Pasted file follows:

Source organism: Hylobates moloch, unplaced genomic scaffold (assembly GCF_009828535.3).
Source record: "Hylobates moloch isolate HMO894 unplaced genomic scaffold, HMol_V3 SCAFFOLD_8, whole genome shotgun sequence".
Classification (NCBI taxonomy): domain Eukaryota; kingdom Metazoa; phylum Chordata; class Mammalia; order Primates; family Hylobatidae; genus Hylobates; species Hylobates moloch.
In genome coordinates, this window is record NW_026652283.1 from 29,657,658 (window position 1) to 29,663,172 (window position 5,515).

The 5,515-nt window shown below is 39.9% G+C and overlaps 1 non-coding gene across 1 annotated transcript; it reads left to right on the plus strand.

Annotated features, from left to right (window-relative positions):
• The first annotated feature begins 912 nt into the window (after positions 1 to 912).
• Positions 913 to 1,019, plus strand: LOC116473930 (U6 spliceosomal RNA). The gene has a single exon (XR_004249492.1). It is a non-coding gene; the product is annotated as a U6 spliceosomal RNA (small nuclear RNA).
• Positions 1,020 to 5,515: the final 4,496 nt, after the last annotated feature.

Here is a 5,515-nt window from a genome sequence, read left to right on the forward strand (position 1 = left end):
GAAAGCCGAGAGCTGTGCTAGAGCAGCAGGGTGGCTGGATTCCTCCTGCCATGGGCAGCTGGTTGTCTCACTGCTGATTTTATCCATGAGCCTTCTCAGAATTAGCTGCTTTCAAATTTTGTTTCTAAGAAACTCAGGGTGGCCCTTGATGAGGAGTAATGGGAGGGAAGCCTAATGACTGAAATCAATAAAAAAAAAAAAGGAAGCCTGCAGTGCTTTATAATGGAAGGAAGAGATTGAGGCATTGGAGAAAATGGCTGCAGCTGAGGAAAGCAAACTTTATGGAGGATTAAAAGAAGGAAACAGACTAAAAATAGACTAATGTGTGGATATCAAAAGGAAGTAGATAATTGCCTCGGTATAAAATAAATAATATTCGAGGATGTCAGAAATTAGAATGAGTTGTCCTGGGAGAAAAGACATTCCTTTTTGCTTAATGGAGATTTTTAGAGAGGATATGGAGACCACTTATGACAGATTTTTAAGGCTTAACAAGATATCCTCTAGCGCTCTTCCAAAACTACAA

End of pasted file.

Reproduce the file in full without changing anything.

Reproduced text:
Source organism: Hylobates moloch, unplaced genomic scaffold (assembly GCF_009828535.3).
Source record: "Hylobates moloch isolate HMO894 unplaced genomic scaffold, HMol_V3 SCAFFOLD_8, whole genome shotgun sequence".
Classification (NCBI taxonomy): domain Eukaryota; kingdom Metazoa; phylum Chordata; class Mammalia; order Primates; family Hylobatidae; genus Hylobates; species Hylobates moloch.
In genome coordinates, this window is record NW_026652283.1 from 29,657,658 (window position 1) to 29,663,172 (window position 5,515).

The 5,515-nt window shown below is 39.9% G+C and overlaps 1 non-coding gene across 1 annotated transcript; it reads left to right on the plus strand.

Annotated features, from left to right (window-relative positions):
• The first annotated feature begins 912 nt into the window (after positions 1 to 912).
• Positions 913 to 1,019, plus strand: LOC116473930 (U6 spliceosomal RNA). The gene has a single exon (XR_004249492.1). It is a non-coding gene; the product is annotated as a U6 spliceosomal RNA (small nuclear RNA).
• Positions 1,020 to 5,515: the final 4,496 nt, after the last annotated feature.

Here is a 5,515-nt window from a genome sequence, read left to right on the forward strand (position 1 = left end):
GAAAGCCGAGAGCTGTGCTAGAGCAGCAGGGTGGCTGGATTCCTCCTGCCATGGGCAGCTGGTTGTCTCACTGCTGATTTTATCCATGAGCCTTCTCAGAATTAGCTGCTTTCAAATTTTGTTTCTAAGAAACTCAGGGTGGCCCTTGATGAGGAGTAATGGGAGGGAAGCCTAATGACTGAAATCAATAAAAAAAAAAAAGGAAGCCTGCAGTGCTTTATAATGGAAGGAAGAGATTGAGGCATTGGAGAAAATGGCTGCAGCTGAGGAAAGCAAACTTTATGGAGGATTAAAAGAAGGAAACAGACTAAAAATAGACTAATGTGTGGATATCAAAAGGAAGTAGATAATTGCCTCGGTATAAAATAAATAATATTCGAGGATGTCAGAAATTAGAATGAGTTGTCCTGGGAGAAAAGACATTCCTTTTTGCTTAATGGAGATTTTTAGAGAGGATATGGAGACCACTTATGACAGATTTTTAAGGCTTAACAAGATATCCTCTAGCGCTCTTCCAAAACTACAA